FOR THE RECORD: 60s LEE MARVIN SOUNDTRACKS ON VINYL

Research for Lee Marvin Point Blank sometimes included things not normally associated with an acting icon, such as collectible soundtracks on vinyl records. Below are some examples of just that….

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soundtrack cover to SHip of Fools

 

 

 

 

Ernest Golds’ rousing and poignant score for Stanley Kramer’s Ship of Fools (1965) was released as an album conducted by no less than Arthur Fielder of The Boston Pops.

Capitalizing on the suprising success of Cat Ballou the same year, an album was released as a’sort of’ soundtrack that was comprised of the title tunes sung in films by the then recently deceased Nat ‘King’ Cole even though the album cover prominently featured something else….

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soundtrack cover to Cat Ballou

 

With his stardom in full ascension by the mid and late 60s and soundtrack sales soaring it was a natural that the following albums to Lee Marvin films be released. Maurice Jarre’s muscular, Mexican-themed score to The Professionals (1966)…..

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Soundtrack cover to The Professionals

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soundtrack back cover to the professionals

And of course, Marvin’s biggest hit film  of the decade, and of his career naturally meant a soundtrack release of Frank DeVol’s score, especially for anyone who needed to hear the full version of Trini Lopez singing The Bramble Bush….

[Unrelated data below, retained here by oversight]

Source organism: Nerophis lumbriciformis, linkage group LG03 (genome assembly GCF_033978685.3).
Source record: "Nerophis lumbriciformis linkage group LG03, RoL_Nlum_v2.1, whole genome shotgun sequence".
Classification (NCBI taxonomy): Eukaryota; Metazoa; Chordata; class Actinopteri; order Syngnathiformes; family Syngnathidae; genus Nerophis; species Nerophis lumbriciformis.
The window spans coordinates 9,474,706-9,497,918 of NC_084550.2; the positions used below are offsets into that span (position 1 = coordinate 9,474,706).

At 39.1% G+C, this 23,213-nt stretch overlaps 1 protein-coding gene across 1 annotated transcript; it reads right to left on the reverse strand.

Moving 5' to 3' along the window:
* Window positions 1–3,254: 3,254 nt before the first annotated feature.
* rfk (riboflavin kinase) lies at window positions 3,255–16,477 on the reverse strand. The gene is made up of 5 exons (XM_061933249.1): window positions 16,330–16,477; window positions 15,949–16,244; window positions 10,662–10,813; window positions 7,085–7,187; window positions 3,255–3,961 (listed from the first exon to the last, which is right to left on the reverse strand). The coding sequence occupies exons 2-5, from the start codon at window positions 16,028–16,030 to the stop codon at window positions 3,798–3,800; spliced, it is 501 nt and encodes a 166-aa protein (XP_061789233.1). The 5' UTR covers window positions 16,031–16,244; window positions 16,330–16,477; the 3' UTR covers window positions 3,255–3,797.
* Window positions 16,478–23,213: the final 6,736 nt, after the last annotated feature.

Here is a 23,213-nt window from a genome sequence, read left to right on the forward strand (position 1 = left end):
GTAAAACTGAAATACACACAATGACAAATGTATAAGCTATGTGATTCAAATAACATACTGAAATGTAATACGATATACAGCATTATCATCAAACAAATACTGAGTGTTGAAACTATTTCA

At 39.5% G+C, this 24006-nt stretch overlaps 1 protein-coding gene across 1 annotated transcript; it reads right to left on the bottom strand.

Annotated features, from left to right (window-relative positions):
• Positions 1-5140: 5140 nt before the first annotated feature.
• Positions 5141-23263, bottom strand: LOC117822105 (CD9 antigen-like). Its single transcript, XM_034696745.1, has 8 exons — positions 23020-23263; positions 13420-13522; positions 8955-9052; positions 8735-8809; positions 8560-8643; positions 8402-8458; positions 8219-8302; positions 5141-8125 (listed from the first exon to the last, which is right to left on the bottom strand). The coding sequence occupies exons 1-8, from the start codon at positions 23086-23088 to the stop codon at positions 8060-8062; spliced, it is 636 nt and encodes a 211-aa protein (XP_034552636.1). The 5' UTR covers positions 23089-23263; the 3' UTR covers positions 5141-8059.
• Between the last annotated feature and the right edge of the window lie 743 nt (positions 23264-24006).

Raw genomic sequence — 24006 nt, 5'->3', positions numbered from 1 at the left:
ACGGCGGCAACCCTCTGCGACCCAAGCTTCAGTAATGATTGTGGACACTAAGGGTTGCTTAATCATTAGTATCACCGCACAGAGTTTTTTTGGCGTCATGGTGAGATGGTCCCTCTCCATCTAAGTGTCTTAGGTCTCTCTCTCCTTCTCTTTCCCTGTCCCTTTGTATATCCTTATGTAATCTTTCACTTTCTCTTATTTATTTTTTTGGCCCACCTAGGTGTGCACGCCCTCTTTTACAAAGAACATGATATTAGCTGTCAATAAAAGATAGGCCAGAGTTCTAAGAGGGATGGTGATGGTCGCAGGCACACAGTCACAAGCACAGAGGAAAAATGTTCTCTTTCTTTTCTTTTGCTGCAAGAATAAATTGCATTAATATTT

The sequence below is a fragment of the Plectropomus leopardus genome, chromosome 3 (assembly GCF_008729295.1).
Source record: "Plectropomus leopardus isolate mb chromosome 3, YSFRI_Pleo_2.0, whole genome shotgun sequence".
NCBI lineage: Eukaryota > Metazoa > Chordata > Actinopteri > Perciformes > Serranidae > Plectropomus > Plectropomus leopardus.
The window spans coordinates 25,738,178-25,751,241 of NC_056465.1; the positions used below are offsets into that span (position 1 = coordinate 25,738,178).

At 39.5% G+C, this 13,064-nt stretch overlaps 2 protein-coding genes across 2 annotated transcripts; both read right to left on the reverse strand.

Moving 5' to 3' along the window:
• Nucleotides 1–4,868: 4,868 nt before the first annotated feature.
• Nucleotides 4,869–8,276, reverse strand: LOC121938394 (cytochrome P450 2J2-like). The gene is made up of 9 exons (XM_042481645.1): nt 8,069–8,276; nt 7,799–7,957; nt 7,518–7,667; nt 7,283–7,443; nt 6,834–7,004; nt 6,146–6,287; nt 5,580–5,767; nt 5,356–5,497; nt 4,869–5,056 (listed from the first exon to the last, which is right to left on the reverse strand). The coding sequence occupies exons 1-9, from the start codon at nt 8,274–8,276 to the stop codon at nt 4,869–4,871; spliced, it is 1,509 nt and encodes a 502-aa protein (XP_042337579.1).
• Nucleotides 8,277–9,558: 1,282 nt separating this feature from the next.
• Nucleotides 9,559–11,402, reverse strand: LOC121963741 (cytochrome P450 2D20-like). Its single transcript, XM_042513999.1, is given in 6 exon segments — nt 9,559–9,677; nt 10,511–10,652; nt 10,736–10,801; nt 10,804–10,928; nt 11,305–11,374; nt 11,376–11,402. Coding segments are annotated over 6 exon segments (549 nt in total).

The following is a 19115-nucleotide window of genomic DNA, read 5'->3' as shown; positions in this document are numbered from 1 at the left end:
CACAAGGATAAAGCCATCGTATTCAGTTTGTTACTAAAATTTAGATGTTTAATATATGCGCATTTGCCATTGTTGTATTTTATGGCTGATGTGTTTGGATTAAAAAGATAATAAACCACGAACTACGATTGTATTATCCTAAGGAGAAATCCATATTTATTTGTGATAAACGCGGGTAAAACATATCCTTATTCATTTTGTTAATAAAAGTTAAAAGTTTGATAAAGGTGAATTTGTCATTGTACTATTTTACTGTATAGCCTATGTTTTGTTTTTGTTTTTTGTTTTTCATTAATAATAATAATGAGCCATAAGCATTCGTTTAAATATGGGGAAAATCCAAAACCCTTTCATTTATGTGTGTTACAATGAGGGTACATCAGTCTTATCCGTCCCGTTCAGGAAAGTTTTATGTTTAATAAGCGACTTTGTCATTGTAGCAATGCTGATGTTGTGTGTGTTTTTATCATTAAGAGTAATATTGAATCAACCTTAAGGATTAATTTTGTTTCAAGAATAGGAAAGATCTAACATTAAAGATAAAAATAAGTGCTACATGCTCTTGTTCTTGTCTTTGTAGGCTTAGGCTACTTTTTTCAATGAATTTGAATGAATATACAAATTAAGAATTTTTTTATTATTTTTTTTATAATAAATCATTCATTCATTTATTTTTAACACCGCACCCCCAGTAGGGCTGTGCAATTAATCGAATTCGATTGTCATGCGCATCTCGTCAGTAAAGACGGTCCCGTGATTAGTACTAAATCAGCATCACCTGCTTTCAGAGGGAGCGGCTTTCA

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soundtrack cover to The Dirty Dozen

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soundtrack back cover to The Dirty Dozen

 

Closing out the decade with a true musical entity, Paint Your Wagon’s soundtrack included this simple watercolor of Marvin in the inside gatefold….

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Inside cover to Paint Your Wagon

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LEE MARVIN AT THE 1960 DEMOCRATIC CONVENTION

The 1960 Democratic Convention…..with Lee Marvin?
In researching Lee Marvin: Point Blank, I encountered many surprises, not the least of which was the actor’s personal politics. The popular theory was that in being such a macho tough guy on screen, he must have been a conservative Republican, like his frequent co-star John Wayne. Not so, in Marvin’s case, according to friends and family.

Fans may think of him as a classic badass who thought like Wayne, but the truth is he was, by all accounts, a lifelong liberal Democrat who despised Republican stalwarts, such as costar Ronald Reagan (See Lee Marvin Point Blank, pp. 109-110).

July 15, 1960: Sen. John F. Kennedy during his acceptance speech at the Democratic National Convention. About 50,000 attended the final session held at the Los Angeles Memorial Coliseum. Earlier sessions were held in the Sports Arena. This photo was published in the July 16, 1960 LA Times.

July 15, 1960: Sen. John F. Kennedy during his acceptance speech at the Democratic National Convention. About 50,000 attended the final session held at the Los Angeles Memorial Coliseum. Earlier sessions were held in the Sports Arena. This photo was published in the July 16, 1960 LA Times.

Marvin rarely made his politics publicly known but he felt so strongly for candidate John F. Kennedy, he agreed to appear on stage at the 1960 Democratic National Convention in Los Angeles in support along with several other like-minded celebrities of the day (Ralph Bellamy, Lloyd Bridges, Nat ‘King’ Cole, Tony Curtis, Sammy Davis, Jr., Rosemary DeCamp, Anthony Franciosa, George Jessel, Phyllis Kirk, Hope Lange, Peter Lawford, Janet Leigh, Shirley MacLaine, Mercedes MacCambridge, Sheree North, Arthur O’Connell, Alma Pedroza, Vincent Price, Edward G. Robinson, Frank Sinatra, Jan Sterling, Inger Stevens, Shelley Winters).

Kennedy’s assassination during the filming of The Killers devastated the cast & crew and made for a poignant and ironic event in Marvin’s relationship with his son (p.135). He would never again publicly endorse a political candidate.

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